Sexual differentiation in humans is controlled by genetics (presence of Y chromosome determines development of testis and absence determines development of ovary with additional X chromosome), environment (e.g., nutrition), and hormones (MacLaughlin and Donahoe, 2004). Congenital conditions associated with aberrations of chromosomal, gonadal, or anatomic sexual development are called "disorders of sex development (DSD)" (Houk et al., 2006). In the postgonadal phase, hormones control external genitalia differentiation and secondary sexual development. Puberty refers to a physiologic transition phase (>4 years) between childhood and adulthood during which there is pubertal growth spurt and development of secondary sexual characteristics. Puberty is preceded by adrenarche (6-7 years in females and 7-8 years in males), marked by increasing amounts of adrenal androgens (DHEA, DHEA-S, and androstenedione). The growth spurt (striking increase in growth velocity during puberty) is a complex hormonal phenomenon in which GH, thyroid hormones, and sex steroids play a major role. Gonadarche (secretion of gonadal sex steroids) follows adrenarche and is initiated by activation of the GnRH pulse generator in the hypothalamus. These GnRH pulses result in increased gonadotropin secretion and subsequent production of sex hormones by the gonads.
Sexual maturation in females starts with breast development (thelarche) at a mean age of 11 years, followed by pubic hair development and menses (menarche). In males it starts with scrotal corrugation and testicular enlargement at a mean age of 11.5 years, followed by growth of the penis and pubic hair.
In males, release of LH stimulates testicular Leydig cells to produce testosterone. FSH, in conjunction with testosterone, stimulates spermatogenesis. In females, FSH stimulates development of primary ovarian follicles and increases production of estrogen from ovarian granulosa cells. LH in females stimulates ovarian theca cells to produce andro-gens and the corpus luteum to synthesize progesterone. LH induces ovulation through the midcycle surge.
Estradiol production in males increases the bone age, bone mineral density, and rate of epiphyseal fusion. In females it stimulates the development of breasts, labia, vagina, and uterus and proliferation of endometrium. In addition, estra-diol enhances development of, and increase in, the ducts of the breast and body fat. Estrogen in low levels enhances linear growth, and high levels increase the rate of fusion of epiphy-ses. Testosterone is responsible for the increase in muscle mass, sebaceous glands, and voice changes seen in pubertal males and is a linear growth accelerator. In females, testosterone accelerates linear growth and stimulates pubic and axillary hair development. Progesterone in females is responsible for development of a secretory endometrium and plays a role in breast development. Linear growth and pubic hair development in both males and females are caused by androgens from the adrenal gland. Figures 35-5 and 35-6 show normal pubertal developmental stages of Marshall and Tanner.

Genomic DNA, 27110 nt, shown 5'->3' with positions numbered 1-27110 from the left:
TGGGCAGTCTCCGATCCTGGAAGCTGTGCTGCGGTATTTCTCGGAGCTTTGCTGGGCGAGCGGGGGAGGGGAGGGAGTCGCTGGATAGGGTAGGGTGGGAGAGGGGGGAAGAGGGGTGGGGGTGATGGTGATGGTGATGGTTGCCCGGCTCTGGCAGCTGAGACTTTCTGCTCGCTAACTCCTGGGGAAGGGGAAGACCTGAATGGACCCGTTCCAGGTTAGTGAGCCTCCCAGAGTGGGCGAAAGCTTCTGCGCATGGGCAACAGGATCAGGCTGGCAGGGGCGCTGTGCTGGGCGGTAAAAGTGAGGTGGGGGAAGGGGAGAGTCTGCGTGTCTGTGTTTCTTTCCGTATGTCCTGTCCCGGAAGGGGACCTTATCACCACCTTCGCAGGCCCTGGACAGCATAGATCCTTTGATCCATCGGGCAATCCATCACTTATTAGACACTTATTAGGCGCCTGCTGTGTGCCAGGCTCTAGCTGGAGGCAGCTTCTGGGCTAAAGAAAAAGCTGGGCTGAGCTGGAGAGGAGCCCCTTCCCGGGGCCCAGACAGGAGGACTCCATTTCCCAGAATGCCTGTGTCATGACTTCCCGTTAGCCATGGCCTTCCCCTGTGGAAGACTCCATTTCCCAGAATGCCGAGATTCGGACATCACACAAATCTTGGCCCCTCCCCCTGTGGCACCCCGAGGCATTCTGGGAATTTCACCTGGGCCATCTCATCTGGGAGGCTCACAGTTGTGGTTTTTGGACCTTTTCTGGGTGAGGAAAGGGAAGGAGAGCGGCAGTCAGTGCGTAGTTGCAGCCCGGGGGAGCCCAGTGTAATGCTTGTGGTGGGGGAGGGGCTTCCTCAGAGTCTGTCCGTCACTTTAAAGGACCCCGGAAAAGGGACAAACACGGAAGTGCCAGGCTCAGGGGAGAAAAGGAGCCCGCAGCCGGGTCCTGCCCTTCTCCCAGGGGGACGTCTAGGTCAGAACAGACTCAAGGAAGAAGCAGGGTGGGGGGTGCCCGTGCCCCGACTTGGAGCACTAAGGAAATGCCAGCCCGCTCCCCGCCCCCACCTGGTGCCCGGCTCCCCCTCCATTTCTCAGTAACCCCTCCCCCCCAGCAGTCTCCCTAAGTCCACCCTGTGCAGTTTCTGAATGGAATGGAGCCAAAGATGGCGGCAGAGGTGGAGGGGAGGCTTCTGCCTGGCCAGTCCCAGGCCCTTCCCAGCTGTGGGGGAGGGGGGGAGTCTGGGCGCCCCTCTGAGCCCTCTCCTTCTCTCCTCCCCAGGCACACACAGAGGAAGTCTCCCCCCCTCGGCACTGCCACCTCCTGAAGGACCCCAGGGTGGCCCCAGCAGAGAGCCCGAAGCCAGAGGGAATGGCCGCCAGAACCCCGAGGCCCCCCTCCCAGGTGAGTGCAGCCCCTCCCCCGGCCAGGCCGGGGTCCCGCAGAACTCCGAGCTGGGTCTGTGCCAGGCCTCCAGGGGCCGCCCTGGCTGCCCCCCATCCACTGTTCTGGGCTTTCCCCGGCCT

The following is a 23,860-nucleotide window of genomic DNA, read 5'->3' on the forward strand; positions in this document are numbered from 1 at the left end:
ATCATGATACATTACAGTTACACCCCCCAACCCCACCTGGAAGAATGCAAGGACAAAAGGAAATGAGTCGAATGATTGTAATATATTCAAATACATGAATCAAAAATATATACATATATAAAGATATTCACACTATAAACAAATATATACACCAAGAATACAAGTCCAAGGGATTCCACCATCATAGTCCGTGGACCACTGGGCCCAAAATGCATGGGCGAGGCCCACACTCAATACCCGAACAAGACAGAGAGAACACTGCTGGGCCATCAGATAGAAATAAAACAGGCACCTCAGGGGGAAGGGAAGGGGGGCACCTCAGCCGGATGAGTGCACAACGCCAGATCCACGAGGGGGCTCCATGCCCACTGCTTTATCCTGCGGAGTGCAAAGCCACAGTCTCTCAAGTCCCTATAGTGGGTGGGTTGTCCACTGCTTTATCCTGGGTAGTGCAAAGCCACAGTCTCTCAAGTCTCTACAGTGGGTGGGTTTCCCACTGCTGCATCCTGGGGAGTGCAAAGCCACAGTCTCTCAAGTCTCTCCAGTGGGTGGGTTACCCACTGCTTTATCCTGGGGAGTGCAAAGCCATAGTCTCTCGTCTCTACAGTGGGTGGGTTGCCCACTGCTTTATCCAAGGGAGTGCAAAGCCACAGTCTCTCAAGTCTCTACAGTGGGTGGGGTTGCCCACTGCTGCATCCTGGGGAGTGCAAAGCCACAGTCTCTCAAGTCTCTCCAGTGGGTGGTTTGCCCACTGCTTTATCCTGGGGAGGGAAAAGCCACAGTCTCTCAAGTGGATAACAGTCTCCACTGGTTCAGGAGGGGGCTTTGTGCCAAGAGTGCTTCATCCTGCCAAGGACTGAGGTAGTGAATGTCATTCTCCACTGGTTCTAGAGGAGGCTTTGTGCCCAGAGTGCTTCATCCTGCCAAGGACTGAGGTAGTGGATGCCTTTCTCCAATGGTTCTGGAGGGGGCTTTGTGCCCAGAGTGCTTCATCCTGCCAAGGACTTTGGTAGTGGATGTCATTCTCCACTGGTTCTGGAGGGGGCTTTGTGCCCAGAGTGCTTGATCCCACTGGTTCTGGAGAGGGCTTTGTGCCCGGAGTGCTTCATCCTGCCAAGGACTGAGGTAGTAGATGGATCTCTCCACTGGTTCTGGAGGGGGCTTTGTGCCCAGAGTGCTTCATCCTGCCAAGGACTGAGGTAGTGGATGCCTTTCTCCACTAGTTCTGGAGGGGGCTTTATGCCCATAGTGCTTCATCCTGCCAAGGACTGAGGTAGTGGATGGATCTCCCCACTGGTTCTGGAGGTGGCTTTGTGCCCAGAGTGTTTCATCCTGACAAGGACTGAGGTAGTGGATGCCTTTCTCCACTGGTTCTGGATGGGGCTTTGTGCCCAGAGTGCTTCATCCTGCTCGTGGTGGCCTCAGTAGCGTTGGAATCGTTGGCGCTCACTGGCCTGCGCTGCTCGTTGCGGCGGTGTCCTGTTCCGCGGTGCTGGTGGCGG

• Evaluation should begin if signs of puberty develop in girls younger than 8 years or boys younger than 9 years.
• Diagnoses of true puberty and pseudopuberty should be differentiated.
• Evaluation includes a comprehensive history and physical examination, growth chart, and wrist radiograph.
• If true puberty is suspected, consider cranial CT or MRI to rule out CNS lesions.
Evaluation of suspected abnormal puberty begins with obtaining a detailed history, including growth and development (timing of physical and developmental milestones), medical conditions, dietary history, social history, ethnicity, and family history. Physical examination should be thorough, including current weight and a focus on development of secondary sexual characteristics and genitalia. A detailed growth chart from birth to present day should be obtained. A radiograph of the left wrist is needed to estimate bone age (Blondell et al., 1999).
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